History and Vision of the Sulphur Springs Museum
Sulphur Springs, home to many historic buildings and sites, has a rich and diverse history. Long time residents and members of the Sulphur Springs Neighborhood Association created the Museum's vision: to showcase this history, contribute to the community's economic growth, increase respect and preservation of its natural features, and provide educational resources and opportunities. Our Museum was founded in 2006, as we partnered with faculty and students in University of South Florida's Department of Anthropology, who helped us by performing research, conducting oral histories with local residents, and providing other resources to support our initiative. In 2017, we opened in a new facility at the Mann-Wagnon Memorial Park, marking a new era for the museum.
Meet Our People
Volunteer Executive Board Members
Joseph and Norma Robinson
The Museum's founders retired to Florida from New York in 1997, and settled in Sulphur Springs. As member of the Sulphur Springs Action (SSAL) league, they became community advocates. Joseph, the Museum's President, served as President of the City of Tampa Enterprise Zone Board, and is a representative on THAN, the Tampa Homeowners Association of Neighborhoods. He also served as President of the Sulphur Springs Alliance, and many other community groups. Norma, the Vice-President, served as Secretary of SSAL, and her roles in the community have included managing teen programs, working with Cub Master Boys Scouts, tutoring for PCAT (Parents and Children Achieve Together), and participating the first Mayor’s Neighborhood University. The Robinsons, together with the late Linda Hope, founded the Museum, and Norma volunteers as its Director.
Antoinette T. Jackson, Ph.D.
Antoinette is Professor and Chair of Anthropology at USF, and Director of the USF Heritage Research Lab. Her work centers on critical study of heritage, mostly in the U.S. and Caribbean. She recently completed a 4-year federal appointment as Regional Cultural Anthropologist for the U.S. National Park Service Southeast Region, and has won many grants to study heritage issues at specific sites. Her research has been published widely; her most recent book, The Other Side of Leisure: Heritage, Tourism, and Race, was published in 2020. For more information, on Dr. Jackson, click here.
S. Elizabeth Bird, Ph.D.
Liz is Professor Emerita and past Chair of Anthropology at USF, where she taught cultural anthropology, folklore, and media studies for over 20 years.Her research focuses on media, folklore, and cultural heritage in the U.S. and Nigeria; she has published over 100 articles/chapters, and seven books, including The Asaba Massacre: Trauma, Memory and the Nigerian Civil War, winner of the 2018 Oral History Association Book Award. For more information about her Nigerian work, click here.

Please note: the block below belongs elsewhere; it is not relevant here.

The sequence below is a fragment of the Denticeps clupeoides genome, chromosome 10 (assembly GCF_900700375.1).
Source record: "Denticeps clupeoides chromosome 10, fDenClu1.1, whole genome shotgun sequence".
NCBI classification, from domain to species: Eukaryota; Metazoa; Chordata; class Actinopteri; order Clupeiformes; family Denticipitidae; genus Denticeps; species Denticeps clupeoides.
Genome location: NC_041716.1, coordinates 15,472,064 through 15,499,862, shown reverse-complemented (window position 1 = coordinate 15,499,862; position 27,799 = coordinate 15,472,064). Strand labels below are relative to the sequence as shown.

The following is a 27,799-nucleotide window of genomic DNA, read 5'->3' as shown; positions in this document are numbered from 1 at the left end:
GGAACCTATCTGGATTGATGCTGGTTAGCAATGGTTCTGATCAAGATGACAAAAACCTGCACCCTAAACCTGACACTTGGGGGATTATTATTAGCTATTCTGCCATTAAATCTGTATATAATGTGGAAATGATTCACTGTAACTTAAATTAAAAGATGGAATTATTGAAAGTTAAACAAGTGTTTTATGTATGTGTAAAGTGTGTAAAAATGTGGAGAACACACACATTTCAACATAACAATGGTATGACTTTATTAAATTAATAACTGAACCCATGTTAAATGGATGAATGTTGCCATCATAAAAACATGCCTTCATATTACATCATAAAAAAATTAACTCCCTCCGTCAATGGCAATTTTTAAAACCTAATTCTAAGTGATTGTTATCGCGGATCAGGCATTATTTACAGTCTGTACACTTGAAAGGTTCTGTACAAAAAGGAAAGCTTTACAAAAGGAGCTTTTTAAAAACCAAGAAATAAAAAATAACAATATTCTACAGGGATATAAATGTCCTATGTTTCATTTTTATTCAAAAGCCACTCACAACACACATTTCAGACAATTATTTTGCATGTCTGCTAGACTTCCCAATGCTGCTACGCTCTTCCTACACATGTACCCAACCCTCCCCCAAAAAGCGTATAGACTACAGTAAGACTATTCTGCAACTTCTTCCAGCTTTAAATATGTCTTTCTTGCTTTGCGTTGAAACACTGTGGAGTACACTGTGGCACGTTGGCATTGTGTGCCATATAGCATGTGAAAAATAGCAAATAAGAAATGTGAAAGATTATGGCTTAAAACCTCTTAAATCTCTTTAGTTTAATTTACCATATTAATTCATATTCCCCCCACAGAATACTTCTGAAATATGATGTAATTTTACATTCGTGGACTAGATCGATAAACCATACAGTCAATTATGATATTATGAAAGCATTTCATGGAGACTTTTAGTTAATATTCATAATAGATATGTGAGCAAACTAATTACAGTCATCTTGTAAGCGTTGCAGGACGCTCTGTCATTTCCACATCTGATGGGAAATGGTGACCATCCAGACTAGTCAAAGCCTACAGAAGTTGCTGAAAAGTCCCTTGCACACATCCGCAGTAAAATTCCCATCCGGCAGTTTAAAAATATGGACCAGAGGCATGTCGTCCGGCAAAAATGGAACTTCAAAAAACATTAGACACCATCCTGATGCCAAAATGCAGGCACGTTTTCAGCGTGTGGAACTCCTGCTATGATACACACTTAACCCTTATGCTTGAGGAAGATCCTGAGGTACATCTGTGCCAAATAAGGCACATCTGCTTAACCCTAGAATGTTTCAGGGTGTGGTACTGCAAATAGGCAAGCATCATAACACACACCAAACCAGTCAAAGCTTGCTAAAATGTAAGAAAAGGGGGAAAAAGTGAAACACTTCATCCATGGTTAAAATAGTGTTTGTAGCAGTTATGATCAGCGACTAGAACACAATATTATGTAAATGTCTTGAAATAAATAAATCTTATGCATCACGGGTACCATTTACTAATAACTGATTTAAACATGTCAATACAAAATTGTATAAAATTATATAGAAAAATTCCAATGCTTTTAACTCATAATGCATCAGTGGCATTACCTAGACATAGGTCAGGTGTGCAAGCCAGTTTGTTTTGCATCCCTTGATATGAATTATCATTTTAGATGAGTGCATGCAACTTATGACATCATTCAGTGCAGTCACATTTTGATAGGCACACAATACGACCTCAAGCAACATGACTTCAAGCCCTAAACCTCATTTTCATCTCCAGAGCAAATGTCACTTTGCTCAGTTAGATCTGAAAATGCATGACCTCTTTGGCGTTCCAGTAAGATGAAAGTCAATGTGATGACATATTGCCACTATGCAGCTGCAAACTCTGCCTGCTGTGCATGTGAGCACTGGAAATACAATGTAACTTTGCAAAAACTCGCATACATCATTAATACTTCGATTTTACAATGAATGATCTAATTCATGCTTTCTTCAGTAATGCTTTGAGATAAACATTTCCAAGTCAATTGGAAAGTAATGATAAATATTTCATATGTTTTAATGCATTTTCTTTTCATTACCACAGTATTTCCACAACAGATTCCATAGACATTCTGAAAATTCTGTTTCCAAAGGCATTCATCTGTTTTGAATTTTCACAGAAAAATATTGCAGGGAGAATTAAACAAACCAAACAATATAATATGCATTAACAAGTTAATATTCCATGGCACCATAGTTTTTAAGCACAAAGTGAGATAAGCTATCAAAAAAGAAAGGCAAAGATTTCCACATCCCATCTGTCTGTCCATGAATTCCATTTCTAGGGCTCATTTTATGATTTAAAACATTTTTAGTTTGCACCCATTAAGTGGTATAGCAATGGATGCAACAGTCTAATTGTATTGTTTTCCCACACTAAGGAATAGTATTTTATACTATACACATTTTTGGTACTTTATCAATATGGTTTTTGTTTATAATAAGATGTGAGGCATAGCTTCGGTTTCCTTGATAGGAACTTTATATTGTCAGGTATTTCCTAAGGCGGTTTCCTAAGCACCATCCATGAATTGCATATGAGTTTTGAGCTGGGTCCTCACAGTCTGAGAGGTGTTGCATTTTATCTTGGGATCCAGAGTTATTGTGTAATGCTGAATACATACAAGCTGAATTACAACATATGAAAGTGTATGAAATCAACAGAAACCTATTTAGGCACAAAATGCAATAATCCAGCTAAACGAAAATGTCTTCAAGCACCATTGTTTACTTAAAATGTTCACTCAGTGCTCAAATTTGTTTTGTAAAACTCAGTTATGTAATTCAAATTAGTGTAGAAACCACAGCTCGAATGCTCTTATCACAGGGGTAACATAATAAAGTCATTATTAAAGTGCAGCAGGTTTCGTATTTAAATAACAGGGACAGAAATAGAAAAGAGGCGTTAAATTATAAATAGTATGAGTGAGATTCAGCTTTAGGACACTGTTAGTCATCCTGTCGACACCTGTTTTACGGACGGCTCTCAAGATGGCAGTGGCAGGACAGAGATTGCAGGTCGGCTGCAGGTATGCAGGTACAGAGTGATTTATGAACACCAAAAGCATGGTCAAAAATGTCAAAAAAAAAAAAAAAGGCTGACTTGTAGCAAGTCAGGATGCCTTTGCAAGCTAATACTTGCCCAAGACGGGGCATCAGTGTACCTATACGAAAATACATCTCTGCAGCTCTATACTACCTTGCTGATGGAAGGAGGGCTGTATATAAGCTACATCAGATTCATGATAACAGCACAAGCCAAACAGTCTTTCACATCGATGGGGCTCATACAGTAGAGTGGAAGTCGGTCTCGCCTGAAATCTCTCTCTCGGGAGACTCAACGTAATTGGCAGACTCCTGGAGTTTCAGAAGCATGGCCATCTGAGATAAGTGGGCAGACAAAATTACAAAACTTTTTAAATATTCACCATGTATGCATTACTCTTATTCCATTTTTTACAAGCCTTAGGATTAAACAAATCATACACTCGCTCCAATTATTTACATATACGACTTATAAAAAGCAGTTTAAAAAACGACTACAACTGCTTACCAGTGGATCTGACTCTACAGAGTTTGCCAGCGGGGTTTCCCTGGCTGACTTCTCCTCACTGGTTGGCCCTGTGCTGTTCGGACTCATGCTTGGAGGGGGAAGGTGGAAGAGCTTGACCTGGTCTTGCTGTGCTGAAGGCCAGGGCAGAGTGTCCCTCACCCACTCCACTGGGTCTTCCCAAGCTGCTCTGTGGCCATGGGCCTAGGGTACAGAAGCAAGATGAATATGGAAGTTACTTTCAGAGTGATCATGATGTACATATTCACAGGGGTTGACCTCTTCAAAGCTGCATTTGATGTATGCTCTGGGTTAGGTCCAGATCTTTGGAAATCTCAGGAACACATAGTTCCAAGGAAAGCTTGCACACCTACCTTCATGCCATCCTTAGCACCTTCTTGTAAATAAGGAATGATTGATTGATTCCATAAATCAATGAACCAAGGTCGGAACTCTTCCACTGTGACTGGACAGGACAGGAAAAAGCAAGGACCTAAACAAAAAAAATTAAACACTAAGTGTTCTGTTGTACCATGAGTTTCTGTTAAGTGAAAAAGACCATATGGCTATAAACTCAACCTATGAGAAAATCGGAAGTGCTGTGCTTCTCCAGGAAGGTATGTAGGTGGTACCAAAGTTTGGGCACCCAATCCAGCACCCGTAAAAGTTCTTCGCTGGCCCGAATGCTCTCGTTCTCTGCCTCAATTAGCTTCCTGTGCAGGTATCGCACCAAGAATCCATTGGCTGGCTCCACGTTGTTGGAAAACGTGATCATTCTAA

Danielle is Director of Institutional Giving at the Fish & Wildlife Foundation of Florida. A Florida native, she holds a BS degree in Marine Science from the University of Florida, and in addition to her career fundraising, she has helped five other non-profits with advancement efforts. In her spare time she enjoys reading, traveling, and playing with her foster pets.
Elizabeth Hapner, Esq.
Betsey is attorney/owner at Hapner Law, Tampa, specializing in civil litigation, probate and guardianship, and is an active member of Tampa's philanthropic community.
Mitch is Philanthropy Officer for Tampa PBS station, WEDU, where he works to develop connections with potential donors and supporters of the station.
Advisory Committee Member Phyllis Green
Phyllis holds a B.S. in Environmental Science and Policy from USF, as well as A.A. degrees in both Liberal Arts and Environmental Science from Hillsborough Community College. Post-graduation, she worked as a naturalist at HCC, and led numerous field excursions to both salt and freshwater environments for K-14 students. She has done extensive research into native plants and indigenous utilization, and is an amateur photographer. She joined the Museum as an Advisory Board member, and then as the volunteer naturalist in educational outreach. The Museum’s collection, especially its many vintage postcards, has opened up new explorations in artifacts and memorabilia.
Staff Member Thomas Baldwin
Thomas has been a resident of Sulphur Springs for 22 years; he "has worked, lived, played, all through the community." He works at the Museum 20 hours a week, supporting its day-today activities, events, and exhibits, and maintaining the building and grounds. He says that he enjoys the work that "brings me in contact with different people from all over the world."